Are drought-tinged vintages truly better?

Jun 15, 2021

Whether one is a wine drinker or not, we know, when it comes to farming, drought is a bad thing.

On the other hand, wine lovers may be aware that vines cope and can do well in marginal environments, where other plants would not flourish.

This point is never more obvious than when we look at the number of exciting wines coming out of some rather harsh and dry environments. Two recent vintages (2015 and 2017) in the Western Cape, fell amongst the driest years recorded, but were also touted as two of the most exciting vintages of the decade.

But is this always the case?

In the latest episode of the Vinimark podcast, host Jono Le Feuvre picks the brain of Callie Louw, custodian, farmer and winemaker at Porseleinberg, about the effects of drought, both in the vineyards, and also in the glass.

It’s all about balance

“I’m opposed to the notion of vines being anorexic,” says Callie in the opening moments of the conversation. “I don’t think anything that struggles that much can produce anything of quality.”

To him, the main aim is to ripen the grapes on the vine to the best sugar potential and without too much stress for the vine.

“And for that, you need leaves and an active root system,” he says.

In terms of drought, the past six years have been particularly challenging at Porseleinberg, with the average rainfall having dropped from 450 mm per year to only 350mm.

“We will need a good few years before we get back to a stress-free productive cycle,” Callie says.

Dryland farming

Currently Porseleinberg relies on some irrigation, without which – as Callie puts it – nothing will grow.

However, the ideal would be to switch over to dryland farming, which relies entirely on rainfall.

“Dryland farming is quite a privilege,” Callie says. “If you’re farming in an area with soil strong enough and natural rainfall high enough for you to realise quality and quantity crops, it makes life a bit easier.”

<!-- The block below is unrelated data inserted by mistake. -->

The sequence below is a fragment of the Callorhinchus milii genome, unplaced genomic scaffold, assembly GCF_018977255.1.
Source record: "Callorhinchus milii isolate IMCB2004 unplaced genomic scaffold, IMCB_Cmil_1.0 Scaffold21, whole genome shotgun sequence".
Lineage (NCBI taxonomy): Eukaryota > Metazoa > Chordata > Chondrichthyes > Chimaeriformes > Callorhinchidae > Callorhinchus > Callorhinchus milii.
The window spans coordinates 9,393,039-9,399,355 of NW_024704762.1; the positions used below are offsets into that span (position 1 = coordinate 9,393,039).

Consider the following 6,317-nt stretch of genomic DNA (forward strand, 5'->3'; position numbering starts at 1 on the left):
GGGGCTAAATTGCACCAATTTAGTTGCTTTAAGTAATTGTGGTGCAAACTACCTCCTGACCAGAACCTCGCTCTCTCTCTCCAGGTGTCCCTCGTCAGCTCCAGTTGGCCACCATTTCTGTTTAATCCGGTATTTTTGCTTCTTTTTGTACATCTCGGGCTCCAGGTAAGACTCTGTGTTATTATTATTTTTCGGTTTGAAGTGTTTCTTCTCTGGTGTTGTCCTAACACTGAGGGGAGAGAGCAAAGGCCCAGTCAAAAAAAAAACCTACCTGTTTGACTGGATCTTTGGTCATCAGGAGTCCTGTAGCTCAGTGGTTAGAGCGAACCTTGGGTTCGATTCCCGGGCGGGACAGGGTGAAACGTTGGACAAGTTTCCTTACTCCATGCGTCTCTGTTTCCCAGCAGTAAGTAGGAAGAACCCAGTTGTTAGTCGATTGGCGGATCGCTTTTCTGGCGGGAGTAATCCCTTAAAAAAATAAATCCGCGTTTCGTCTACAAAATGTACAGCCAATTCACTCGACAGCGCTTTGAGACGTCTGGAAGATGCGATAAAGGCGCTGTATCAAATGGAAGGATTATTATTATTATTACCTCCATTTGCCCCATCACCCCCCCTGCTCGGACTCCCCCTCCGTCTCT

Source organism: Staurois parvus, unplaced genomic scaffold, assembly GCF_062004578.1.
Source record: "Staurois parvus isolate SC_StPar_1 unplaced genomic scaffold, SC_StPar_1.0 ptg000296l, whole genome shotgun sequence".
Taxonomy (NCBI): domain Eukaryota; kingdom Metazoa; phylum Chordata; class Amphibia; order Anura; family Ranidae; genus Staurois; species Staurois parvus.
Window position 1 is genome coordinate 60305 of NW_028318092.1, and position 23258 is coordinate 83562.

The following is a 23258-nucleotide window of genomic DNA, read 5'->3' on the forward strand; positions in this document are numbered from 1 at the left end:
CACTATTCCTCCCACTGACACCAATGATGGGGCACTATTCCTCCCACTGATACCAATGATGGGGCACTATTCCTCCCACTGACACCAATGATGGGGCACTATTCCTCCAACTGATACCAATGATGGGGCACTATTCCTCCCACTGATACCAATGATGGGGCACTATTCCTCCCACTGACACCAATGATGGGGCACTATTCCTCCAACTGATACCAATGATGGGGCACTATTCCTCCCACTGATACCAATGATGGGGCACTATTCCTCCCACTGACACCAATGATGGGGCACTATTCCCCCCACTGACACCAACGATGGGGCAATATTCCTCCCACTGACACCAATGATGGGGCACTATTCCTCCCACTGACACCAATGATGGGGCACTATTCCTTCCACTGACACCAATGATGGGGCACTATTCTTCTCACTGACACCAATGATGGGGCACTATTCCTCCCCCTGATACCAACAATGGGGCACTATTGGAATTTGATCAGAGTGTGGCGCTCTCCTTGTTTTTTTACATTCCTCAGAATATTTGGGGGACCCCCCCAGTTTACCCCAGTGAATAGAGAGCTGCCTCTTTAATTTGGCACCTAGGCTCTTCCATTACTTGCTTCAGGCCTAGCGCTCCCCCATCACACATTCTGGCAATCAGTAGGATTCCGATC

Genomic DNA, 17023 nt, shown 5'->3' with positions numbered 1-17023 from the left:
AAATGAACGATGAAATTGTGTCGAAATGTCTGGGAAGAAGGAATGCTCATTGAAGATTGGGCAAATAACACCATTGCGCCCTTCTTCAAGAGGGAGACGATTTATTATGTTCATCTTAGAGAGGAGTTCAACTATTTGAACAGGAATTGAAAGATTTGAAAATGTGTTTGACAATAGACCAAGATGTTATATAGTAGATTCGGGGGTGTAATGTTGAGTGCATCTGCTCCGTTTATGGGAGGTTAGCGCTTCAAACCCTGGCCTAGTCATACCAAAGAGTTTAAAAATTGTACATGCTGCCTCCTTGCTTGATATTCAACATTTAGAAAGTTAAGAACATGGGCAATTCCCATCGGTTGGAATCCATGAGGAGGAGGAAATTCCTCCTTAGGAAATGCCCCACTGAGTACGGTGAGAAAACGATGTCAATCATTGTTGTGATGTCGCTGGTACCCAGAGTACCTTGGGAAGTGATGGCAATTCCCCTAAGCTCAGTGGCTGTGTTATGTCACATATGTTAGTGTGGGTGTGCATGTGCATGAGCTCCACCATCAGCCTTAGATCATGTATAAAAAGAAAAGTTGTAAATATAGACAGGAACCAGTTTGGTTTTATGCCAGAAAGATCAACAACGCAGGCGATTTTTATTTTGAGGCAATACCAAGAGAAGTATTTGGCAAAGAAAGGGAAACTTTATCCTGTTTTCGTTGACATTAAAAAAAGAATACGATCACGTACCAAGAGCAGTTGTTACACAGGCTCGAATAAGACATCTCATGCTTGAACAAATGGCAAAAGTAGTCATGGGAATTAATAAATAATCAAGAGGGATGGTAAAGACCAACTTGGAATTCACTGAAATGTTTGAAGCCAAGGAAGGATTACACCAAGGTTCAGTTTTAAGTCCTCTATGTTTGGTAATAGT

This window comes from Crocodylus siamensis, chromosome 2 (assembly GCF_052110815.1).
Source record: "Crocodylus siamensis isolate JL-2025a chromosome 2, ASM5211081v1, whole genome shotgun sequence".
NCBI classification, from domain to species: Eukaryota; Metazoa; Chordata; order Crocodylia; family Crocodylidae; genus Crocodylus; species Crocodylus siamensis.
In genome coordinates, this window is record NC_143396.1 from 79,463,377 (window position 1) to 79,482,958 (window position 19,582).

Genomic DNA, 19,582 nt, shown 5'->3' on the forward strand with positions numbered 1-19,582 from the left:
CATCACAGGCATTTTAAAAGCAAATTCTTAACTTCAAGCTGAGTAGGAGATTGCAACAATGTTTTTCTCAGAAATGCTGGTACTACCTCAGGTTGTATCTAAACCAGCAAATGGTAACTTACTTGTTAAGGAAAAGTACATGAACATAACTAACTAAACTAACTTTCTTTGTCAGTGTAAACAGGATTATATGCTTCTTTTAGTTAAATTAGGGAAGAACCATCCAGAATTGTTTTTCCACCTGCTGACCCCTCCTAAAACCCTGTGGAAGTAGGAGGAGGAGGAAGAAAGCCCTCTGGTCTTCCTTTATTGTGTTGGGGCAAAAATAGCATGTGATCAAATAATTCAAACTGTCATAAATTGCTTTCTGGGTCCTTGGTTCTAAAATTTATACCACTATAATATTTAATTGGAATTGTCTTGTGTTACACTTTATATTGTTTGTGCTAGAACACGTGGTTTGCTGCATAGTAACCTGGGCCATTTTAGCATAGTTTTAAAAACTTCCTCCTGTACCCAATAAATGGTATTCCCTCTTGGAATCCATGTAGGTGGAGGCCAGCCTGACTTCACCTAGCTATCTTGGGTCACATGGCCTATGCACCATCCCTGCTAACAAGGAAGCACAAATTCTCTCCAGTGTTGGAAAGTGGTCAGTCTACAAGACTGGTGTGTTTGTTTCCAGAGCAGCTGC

However, if your land is not naturally endowed with these gifts, dryland farming isn’t altogether impossible. As long as you are willing to go the extra mile to improve the health of and life in your soil.

This includes using a diversity of cover crops and minimising the use of herbicides, pesticides and chemical fertilisers.

Because the ultimate goal is to grow your soil’s carbon content and improve its ability to retain moisture, leaving it to develop relatively undisturbed rather than regularly tilling, is also essential.

“Evidence shows that if you can raise the real carbon in your soil by 1%, you effectively double the water-holding capacity of the soil. That’s substantial,” Callie says.

This is especially significant during the height of summer in the Swartland, when heatwaves put extra strain on the vines.

“The first thing the plant wants to do is drop its crop and just goes into a complete state of stress,” he says. “The grapes just don’t develop further. You will have an increase in acid and an increase in sugar, but that’s because of desiccation rather than a bunch of grapes really ripening because the plant is doing what it should be doing.”

Increasing the moisture content in soil can go a long way to buffering the vines’ resistance to stress during heatwaves.

Water wastage in the cellar

Towards the end of the discussion, Jono raised the point that some parties had expressed concerns regarding the amount of water used in the cellar, where even in times of drought there is a lot of wastage.

According to Callie, these figures aren’t quite as high at most South African cellars, where a ballpark average would be about 3 litres of water per 1 litre of wine.

“Over all, cellar usage is actually quite insignificant in comparison to [the volumes of water used] in the vineyard and definitely insignificant in comparison to orchards etc,” he adds.

“In the cellar, all of us obviously try to use as little as we can, but if we can farm the grapes with less water, we’re winning a hell of a lot more than trying to save in the cellar.”

Pragmatic as always, Callie is firmly focused on the ground beneath his feet, and the task right in front of him. And as a man that has managed to produce a 100-point wine (or as he would say, “wine from a 100-point farm”) off the back of the worst drought in almost a century, there is no doubt that, at least for the time being, his approach is working.

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